Electric vehicles are gaining popularity across the U.S. The state of Georgia is no exception. However, before you switch to or buy an EV, have you considered the cost-benefit analysis, convenience, and state incentives if any?
This article will focus on the charging infrastructure, the EV cost, and the state of Georgia’s incentives to convert more residents to these zero-emission vehicles. Let’s dive in.
Charging Infrastructure in Georgia
Access to reliable charging infrastructure is a major factor in the uptake of electric vehicles. In Georgia, you can charge your EV at home, in public charging stations, and on the go. 80% of EVs in Georgia are charged at home since it’s convenient and inexpensive.
They charge them through a 110V outlet which is common in most homes. Others install level 2 charging stations to speed up the charging process. For that, you must purchase a charging station available in most retail stores and engage the services of an electrician to install a 240v outlet.
You can find these public charging stations all around the city. Most of them are level 2, and several offer free charging services. However, most networked stations demand that you pre-register for the network and activate the charging station using a Radio Frequency Identification (RFID) card.
The number of publicly accessible EV charging stations in Georgia is increasing quickly to keep up with the demand. Georgia is committed to maintaining its position as a regional leader in EV infrastructure development to advance electric mobility’s expansion throughout the state.
Georgia has 1,399 public EV charging stations and over 3,400 individual outlets to accommodate more than 30,000 EV drivers. Except for California, that figure indicates that there are more electric charging outlets per person in the Southeast or Sunbelt.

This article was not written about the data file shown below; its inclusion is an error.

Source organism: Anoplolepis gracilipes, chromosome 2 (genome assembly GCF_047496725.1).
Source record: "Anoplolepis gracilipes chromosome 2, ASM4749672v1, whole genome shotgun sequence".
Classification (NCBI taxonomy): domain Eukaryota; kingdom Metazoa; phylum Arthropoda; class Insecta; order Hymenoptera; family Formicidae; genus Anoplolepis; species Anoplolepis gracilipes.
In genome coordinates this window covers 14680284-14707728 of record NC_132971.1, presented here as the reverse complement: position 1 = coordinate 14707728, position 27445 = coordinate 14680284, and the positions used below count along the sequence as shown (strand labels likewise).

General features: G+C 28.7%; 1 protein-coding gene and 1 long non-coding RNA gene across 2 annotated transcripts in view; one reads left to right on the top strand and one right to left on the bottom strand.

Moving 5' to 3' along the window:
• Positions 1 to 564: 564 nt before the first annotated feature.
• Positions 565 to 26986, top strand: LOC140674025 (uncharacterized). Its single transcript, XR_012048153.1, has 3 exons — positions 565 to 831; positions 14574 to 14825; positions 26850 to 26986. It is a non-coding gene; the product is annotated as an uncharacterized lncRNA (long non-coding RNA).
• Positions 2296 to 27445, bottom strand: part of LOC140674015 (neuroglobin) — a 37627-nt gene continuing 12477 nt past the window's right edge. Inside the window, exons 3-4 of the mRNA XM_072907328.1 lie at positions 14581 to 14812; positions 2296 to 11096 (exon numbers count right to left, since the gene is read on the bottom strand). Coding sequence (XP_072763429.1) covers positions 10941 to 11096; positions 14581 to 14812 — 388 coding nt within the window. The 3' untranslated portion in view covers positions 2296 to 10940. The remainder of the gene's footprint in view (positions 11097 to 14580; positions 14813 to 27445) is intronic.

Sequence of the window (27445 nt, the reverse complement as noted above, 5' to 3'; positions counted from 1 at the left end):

In Atlanta, Georgia, there are 1190 public charging stations (Level 2 and Level 3). 42% of the stations give free charges, while 94% of the terminals are level two charging stations.
Georgia Power unveiled 11 charging islands powered by ChargePoint in 2015. These islands give owners of electric vehicles a variety of alternatives, including fast charging stations (DCFC) and level 2 charging stations.
These charging stations include:
- Alpharetta’s North Fulton Business Office at 11675 Wills Road.
- Dunwoody’s Georgia Power Customer Resource Center at 4404 North Shallowford Road.
- Duluth Operating Center at 3825 Rogers Bridge Road.
- Lilburn’s Georgia Power Headquarters at 241 Ralph McGill Blvd., NE.
- Lilburn Lawrenceville, located at 6434 Lawrenceville Highway
- 1453 Highway 120 Smyrna, Lawrenceville Business Office
- Smyrna Business Office, SE Lithonia, 1088 Concord Road
- Athens, Georgia, 5215 Minola Dr., Metro East Region Office
- Northeast Region Office — 1001 Prince Avenue
- 1607 Walton Way — Augusta Customer Service Center
- 12016 Abercorn St., Savannah-South Abercorn Customer Resource Center
You can also download apps like PlugShare to your smartphone to help map routes and locate charging outlets. For Tesla owners, it’s a lot easier to find charging outlets. Its GPS shows you the nearest charging station and how long you need to charge on its display. That relieves the driver of the need to pre-map charging locations or worry about their availability.
Charging Options in Georgia
There are three levels of charging EVs in Georgia. Let’s sample them.
Level 1 charging – You can charge your EV using a standard 110V socket and a charging cord that you plug into your car. Level 1 charging, also known as trickle charging, adds 5 miles per hour. EV owners can replenish their batteries by charging them overnight at home.
Level 2 charging – It’s the second level of charging. It gives you between 25 and 60 miles per hour. Level 2 charging stations are available across the city, but you can install one in your home.
Level 3 charging – This method of charging, also known as DC Fast-Charging, is typically located near freeways and enables you to swiftly recharge the battery to about 80% in just 30 minutes.